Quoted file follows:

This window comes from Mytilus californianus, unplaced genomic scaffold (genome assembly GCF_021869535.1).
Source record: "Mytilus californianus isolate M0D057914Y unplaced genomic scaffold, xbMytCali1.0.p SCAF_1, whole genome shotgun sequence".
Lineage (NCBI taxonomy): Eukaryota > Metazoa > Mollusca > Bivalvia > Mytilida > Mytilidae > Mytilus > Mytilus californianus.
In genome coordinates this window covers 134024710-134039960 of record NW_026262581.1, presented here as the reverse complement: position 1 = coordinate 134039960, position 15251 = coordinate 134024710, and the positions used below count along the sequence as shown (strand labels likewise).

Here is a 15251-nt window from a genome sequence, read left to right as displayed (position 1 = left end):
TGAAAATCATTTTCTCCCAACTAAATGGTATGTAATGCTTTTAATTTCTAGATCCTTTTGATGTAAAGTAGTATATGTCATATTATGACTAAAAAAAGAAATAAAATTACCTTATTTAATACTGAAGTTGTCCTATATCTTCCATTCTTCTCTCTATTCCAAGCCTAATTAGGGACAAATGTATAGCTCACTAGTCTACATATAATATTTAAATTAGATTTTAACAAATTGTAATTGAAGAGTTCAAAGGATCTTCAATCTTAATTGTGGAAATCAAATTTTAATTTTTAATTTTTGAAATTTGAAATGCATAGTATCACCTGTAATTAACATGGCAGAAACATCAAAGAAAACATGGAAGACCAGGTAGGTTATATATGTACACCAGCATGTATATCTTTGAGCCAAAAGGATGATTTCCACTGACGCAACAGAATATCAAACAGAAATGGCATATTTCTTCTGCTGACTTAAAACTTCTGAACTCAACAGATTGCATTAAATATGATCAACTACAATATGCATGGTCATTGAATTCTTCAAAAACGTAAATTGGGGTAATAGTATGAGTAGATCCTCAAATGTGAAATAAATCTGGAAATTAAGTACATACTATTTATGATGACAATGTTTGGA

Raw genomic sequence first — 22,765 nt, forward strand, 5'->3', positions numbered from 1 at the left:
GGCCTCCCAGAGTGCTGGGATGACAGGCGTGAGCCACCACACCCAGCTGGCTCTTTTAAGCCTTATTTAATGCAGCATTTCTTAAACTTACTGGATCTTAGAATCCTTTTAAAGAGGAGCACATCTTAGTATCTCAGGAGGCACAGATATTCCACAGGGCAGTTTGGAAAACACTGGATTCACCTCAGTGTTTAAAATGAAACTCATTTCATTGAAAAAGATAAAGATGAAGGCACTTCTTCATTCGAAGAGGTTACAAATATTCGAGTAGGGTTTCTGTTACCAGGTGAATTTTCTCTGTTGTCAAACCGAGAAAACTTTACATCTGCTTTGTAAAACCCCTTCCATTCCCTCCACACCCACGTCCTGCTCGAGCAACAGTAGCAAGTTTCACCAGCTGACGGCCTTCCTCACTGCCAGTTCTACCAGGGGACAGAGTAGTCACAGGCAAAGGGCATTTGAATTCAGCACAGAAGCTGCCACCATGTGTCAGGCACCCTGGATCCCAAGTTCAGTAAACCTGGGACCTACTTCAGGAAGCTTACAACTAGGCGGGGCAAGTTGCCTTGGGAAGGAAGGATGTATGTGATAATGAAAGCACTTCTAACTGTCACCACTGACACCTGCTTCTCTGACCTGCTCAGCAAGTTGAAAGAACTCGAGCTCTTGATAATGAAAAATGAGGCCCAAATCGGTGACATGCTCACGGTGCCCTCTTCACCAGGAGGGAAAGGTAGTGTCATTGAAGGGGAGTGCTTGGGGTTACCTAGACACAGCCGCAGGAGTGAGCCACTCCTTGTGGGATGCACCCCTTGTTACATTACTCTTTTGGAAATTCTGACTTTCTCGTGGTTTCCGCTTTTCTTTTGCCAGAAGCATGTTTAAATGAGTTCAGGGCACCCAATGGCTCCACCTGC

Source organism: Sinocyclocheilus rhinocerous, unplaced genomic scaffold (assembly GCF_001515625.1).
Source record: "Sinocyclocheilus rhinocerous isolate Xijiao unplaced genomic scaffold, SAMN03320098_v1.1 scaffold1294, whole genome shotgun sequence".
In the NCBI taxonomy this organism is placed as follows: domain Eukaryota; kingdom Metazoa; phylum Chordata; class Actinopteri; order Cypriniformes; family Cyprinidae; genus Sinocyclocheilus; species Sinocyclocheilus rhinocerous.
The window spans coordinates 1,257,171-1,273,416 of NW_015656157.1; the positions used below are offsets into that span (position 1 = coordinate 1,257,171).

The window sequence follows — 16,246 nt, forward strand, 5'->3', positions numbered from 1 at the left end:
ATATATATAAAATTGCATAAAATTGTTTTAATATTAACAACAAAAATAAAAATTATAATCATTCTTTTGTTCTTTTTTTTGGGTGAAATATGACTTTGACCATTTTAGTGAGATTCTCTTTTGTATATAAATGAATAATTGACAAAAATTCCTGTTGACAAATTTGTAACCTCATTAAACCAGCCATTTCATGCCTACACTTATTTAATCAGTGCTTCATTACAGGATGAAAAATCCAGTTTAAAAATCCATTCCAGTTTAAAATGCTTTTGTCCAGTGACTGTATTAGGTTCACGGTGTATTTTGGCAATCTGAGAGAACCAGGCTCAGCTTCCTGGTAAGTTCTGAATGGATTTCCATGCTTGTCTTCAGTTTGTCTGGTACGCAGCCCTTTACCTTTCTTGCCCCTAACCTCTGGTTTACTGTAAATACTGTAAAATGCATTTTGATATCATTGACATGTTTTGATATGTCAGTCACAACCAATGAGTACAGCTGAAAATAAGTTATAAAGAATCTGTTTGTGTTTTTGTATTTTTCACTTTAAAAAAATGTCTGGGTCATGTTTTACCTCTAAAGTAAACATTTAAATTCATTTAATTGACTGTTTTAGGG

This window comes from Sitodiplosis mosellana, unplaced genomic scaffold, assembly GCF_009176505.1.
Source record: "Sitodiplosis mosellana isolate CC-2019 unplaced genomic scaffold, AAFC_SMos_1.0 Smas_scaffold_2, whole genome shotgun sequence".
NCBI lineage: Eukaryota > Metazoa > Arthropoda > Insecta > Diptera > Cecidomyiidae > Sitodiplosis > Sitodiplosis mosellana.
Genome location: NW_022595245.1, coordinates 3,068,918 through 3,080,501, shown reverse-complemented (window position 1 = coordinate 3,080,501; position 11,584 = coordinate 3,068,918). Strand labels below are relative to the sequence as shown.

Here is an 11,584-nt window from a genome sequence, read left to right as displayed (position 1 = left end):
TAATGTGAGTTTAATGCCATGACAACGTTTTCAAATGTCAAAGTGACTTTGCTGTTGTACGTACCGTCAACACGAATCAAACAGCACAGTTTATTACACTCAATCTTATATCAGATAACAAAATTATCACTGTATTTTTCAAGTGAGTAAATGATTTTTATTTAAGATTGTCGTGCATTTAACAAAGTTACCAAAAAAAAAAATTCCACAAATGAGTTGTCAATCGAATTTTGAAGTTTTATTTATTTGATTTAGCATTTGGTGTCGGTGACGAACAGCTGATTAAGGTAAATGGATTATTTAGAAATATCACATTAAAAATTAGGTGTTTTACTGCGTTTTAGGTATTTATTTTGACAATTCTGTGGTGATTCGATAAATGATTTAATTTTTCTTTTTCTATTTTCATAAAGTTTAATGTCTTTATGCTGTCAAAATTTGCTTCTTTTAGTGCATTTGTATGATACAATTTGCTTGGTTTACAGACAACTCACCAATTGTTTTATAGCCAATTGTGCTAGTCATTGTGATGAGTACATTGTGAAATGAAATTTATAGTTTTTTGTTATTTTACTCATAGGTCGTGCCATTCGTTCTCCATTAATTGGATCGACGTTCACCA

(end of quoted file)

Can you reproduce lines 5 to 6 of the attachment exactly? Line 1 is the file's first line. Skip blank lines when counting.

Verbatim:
Here is a 15251-nt window from a genome sequence, read left to right as displayed (position 1 = left end):
TGAAAATCATTTTCTCCCAACTAAATGGTATGTAATGCTTTTAATTTCTAGATCCTTTTGATGTAAAGTAGTATATGTCATATTATGACTAAAAAAAGAAATAAAATTACCTTATTTAATACTGAAGTTGTCCTATATCTTCCATTCTTCTCTCTATTCCAAGCCTAATTAGGGACAAATGTATAGCTCACTAGTCTACATATAATATTTAAATTAGATTTTAACAAATTGTAATTGAAGAGTTCAAAGGATCTTCAATCTTAATTGTGGAAATCAAATTTTAATTTTTAATTTTTGAAATTTGAAATGCATAGTATCACCTGTAATTAACATGGCAGAAACATCAAAGAAAACATGGAAGACCAGGTAGGTTATATATGTACACCAGCATGTATATCTTTGAGCCAAAAGGATGATTTCCACTGACGCAACAGAATATCAAACAGAAATGGCATATTTCTTCTGCTGACTTAAAACTTCTGAACTCAACAGATTGCATTAAATATGATCAACTACAATATGCATGGTCATTGAATTCTTCAAAAACGTAAATTGGGGTAATAGTATGAGTAGATCCTCAAATGTGAAATAAATCTGGAAATTAAGTACATACTATTTATGATGACAATGTTTGGA